Filter must be used with sodium phenylacetate and sodium benzoate injection
Providers need to use a specific filter when preparing a sodium phenylacetate and sodium benzoate (Ammonul 10%/10%) injection, because the drug maker found particulate matter that could compromise the product's safety, an FDA safety alert said.
Providers should use a MilIex Durapore GV 33 mm Sterile Syringe Filter (0.22 µm) during the admixture process when injecting sodium phenylacetate and sodium benzoate into a 10% Dextrose IV bag. The filter must be used in all cases, regardless of whether particulate matter is visible.
Injection manufacturer Ucyclyd Pharma has confirmed through testing that using this filter will remove the particulate, and will package the filter with shipments of the injections until further notice, the company said in a letter to providers.
Financial incentives for EHR adoption on the rise
Incentives for physicians to adopt electronic health records (EHR) have grown to 90 programs representing at least $700 million in potential funding, the Certification Commission for Healthcare Information Technology (CCHIT) reported last week.
Of those 90 programs, 50 have been launched by hospitals in response to federal safe harbor regulations allowing hospitals to subsidize up to 85% of physician costs to acquire, implement and maintain CCHIT-certified EHRs, according to a Sept. 25 CCHIT news release. Another 40 programs are offered by government agencies, insurance plans, employer coalitions and public-private partnerships, the release added.
Examples of incentive programs include:
- Physicians participating in Bridges to Excellence's Physician Office Link, using CCHIT-certified EHRs, can earn up to $50 bonus per year for each patient who meet expectations of at least one clinical improvement program for conditions such as diabetes, and $125 per year for each patient treated under the medical home care model.
- The $150 million Medicare demonstration project provides incentives to 1,200 physician practices for using certified EHRs to improve care.
- New York City's Primary Care Information project has committed $60 million to physicians who work in high-poverty areas.
A complete list of incentives in the CCHIT Incentive Index is online..
Medicaid tamper-proof prescription requirements start Oct. 1
Medicaid prescriptions that are hand-written or printed from a computer application must contain at least one feature from each of three different categories of tamper-resistance, according to new CMS rules.
Previously, paper prescriptions only needed to contain one tamper-resistant feature. The new regulations require paper prescriptions to use at least one feature designed to prevent each of the following:
- unauthorized copying of a completed or blank prescription;
- the erasure or modification of information written on the prescription by the prescriber; and
- the use of counterfeit prescription.
CMS also clarified how to handle prescriptions printed from computers. Tamper-resistant paper is not necessary, as long as appropriate software and printer modifications are made.
The tamper-resistant regulation does not apply to prescriptions electronically transmitted to pharmacies via e-prescribing, prescriptions faxed to pharmacies, or prescriptions communicated to a pharmacy by telephone. The regulation also does not apply to beneficiaries who are enrolled in both Medicare and Medicaid, prescriptions to individuals in nursing and similar facilities, or state Medicaid programs which employ a managed care entity to pay for the prescription.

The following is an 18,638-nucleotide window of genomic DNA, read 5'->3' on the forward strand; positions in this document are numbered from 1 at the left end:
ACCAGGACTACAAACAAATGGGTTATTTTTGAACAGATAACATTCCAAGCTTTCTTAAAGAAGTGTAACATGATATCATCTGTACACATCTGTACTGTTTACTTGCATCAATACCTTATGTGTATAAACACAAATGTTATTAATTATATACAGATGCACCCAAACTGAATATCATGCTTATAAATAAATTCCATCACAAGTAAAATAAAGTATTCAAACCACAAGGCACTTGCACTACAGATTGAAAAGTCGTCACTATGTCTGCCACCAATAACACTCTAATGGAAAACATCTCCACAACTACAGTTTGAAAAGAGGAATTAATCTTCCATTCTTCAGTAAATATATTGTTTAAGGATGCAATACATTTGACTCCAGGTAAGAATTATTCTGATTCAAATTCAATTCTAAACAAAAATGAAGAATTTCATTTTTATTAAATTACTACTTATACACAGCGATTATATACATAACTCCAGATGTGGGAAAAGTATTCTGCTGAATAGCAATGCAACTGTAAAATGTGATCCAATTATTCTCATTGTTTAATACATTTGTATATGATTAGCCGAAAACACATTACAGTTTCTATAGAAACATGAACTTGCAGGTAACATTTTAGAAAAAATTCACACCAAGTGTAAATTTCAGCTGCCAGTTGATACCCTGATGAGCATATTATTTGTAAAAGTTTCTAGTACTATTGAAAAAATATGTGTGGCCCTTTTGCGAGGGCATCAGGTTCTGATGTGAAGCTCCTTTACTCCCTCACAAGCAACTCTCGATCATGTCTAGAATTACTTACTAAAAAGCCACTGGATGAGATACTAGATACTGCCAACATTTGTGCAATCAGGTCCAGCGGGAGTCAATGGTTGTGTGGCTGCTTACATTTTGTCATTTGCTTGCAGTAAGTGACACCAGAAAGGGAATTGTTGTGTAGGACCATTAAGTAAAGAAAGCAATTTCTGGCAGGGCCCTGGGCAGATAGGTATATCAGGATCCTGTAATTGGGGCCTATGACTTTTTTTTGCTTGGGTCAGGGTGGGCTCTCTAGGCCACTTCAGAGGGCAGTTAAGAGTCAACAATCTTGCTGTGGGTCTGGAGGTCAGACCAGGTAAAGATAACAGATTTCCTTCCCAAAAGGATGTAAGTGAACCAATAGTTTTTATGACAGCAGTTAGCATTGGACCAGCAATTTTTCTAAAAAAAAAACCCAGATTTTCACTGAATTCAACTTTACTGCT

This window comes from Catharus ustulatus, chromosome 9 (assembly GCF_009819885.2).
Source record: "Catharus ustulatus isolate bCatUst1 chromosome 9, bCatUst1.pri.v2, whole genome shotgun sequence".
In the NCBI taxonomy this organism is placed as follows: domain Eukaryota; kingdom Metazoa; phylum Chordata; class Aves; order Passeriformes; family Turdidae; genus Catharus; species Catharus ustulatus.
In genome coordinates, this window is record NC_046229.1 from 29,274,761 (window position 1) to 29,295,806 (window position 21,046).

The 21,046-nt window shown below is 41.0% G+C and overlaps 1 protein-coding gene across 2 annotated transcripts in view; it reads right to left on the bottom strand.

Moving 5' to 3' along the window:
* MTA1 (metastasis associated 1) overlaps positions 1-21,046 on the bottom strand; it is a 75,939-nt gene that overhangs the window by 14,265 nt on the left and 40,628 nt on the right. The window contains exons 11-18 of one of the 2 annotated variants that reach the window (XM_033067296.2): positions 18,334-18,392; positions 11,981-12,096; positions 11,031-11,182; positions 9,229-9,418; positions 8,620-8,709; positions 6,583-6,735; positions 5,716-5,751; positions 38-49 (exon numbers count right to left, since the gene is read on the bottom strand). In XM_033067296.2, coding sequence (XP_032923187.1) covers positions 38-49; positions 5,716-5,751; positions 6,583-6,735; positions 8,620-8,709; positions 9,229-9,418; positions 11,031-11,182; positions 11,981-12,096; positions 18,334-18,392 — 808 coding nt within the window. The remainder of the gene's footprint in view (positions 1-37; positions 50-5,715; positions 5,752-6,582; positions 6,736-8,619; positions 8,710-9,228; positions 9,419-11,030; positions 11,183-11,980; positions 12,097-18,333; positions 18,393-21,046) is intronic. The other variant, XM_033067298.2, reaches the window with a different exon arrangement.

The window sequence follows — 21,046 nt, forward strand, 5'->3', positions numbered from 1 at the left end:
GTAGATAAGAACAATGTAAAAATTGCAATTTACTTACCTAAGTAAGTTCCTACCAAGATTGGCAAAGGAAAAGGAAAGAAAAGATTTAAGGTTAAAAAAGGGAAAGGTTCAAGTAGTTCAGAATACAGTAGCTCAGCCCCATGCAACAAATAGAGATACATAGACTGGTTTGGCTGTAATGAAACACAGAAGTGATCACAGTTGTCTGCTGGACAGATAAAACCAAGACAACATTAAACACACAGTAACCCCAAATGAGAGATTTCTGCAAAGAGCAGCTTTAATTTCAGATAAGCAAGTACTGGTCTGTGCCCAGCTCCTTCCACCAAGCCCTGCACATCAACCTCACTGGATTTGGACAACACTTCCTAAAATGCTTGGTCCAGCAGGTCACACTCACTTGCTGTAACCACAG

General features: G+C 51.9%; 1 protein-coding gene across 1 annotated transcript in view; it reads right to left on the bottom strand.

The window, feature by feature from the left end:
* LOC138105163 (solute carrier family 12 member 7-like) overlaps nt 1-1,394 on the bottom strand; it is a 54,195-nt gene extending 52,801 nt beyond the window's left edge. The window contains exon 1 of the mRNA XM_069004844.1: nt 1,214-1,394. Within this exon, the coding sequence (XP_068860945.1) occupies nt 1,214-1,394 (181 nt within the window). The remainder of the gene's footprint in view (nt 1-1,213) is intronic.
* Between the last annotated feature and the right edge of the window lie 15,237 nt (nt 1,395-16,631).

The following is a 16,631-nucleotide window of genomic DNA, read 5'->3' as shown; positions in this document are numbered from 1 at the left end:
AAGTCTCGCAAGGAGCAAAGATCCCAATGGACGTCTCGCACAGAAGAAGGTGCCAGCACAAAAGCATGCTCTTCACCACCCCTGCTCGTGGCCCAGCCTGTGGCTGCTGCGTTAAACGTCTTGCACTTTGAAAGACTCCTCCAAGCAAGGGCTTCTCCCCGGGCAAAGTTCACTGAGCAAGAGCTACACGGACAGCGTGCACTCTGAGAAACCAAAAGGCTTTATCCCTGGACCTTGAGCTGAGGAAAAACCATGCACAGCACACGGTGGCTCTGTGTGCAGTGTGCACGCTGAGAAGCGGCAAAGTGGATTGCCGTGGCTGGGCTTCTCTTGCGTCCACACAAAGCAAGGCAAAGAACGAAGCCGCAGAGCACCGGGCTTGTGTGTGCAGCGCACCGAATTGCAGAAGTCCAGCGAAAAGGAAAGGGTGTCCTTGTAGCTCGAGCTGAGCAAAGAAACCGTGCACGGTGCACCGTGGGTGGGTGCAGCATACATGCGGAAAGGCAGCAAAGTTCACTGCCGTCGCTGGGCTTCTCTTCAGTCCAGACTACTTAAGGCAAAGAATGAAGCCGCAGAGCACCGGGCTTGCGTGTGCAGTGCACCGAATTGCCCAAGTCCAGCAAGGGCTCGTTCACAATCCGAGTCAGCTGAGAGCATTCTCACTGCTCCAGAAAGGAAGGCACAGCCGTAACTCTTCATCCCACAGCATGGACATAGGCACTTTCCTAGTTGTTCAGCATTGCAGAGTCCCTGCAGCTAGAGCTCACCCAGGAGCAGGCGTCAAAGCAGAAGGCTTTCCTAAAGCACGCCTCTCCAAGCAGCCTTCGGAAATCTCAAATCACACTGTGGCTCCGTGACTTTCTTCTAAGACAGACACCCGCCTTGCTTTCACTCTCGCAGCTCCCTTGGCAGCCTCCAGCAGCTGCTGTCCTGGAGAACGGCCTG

This Medicaid regulation stipulates the minimum standards for compliance and allows states to require more stringent standards. As these standards currently vary greatly by state, ACP recommends that members contact their state's Medicaid directors for more information.
From the College.
International Council holds first meeting after Board of Governors' conference
The ACP's International Council, established by the Board of Regents (BOR) in July 2008, met for the first time in Minneapolis at the end of the College's recent Board of Governors conference.
The purpose of the International Council is to provide strategic direction that will enable the College to actively participate in the international medical community and to consolidate and coordinate international leadership, input and direction for the College, and provide a direct link between international leadership and the BOR. The Council will work to ensure that the views and concerns of its international members are reflected in all College deliberations and discussions.
During the Board of Governors meeting, the Governors passed resolutions requesting that the Board of Regents do the following:
- Seek federal policy to direct the CMS to begin immediately-- and finish by Jan. 1, 2010-- rebalancing the disparity between reimbursement for evaluation and management codes and procedural codes.
- Seek legislation requiring Durable Medical Equipment (DME) companies to provide patients with information on costs as well as purchase and rental options; to supply patients with equipment prescribed by their physician; and to obtain approval from the prescribing physician if a substitution is required.
- Seek federal legislation or regulation that requires Medicare coverage for home infusion of antibiotics, including medication, administration, and monitoring services.
- Clarify how subspecialists will function within the Patient Centered Medical Home (PCMH).
- Provide seed grants to qualified chapters that will initiate, lead, design, collaborate and/or implement a PCMH demonstration project.
House introduces legislation to support primary care
Rep. Allyson Schwartz (D-PA) last week introduced the Preserving Patient Access to Primary Care Act (HR 7192) in the House of Representatives. The legislation is designed to help reverse the growing shortage of primary care physicians.